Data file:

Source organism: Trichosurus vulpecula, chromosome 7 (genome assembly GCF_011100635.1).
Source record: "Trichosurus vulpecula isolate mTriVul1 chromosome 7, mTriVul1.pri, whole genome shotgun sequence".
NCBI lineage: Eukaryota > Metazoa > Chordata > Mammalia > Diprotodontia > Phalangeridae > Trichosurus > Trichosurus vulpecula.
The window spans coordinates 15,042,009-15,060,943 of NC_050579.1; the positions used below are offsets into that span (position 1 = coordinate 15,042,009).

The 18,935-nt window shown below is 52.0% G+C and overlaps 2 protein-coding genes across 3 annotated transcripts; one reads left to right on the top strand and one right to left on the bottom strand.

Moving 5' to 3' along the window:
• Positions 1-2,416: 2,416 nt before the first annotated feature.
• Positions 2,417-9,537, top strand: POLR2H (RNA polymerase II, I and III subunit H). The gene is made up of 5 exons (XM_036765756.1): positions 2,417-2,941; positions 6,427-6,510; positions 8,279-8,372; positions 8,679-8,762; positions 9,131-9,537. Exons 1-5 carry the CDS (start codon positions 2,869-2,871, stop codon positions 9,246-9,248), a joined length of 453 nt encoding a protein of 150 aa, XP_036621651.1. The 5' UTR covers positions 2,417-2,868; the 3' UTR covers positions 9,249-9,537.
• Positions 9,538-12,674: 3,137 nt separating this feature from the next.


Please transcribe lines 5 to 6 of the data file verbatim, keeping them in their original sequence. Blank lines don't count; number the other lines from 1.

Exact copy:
The 18,935-nt window shown below is 52.0% G+C and overlaps 2 protein-coding genes across 3 annotated transcripts; one reads left to right on the top strand and one right to left on the bottom strand.

Moving 5' to 3' along the window: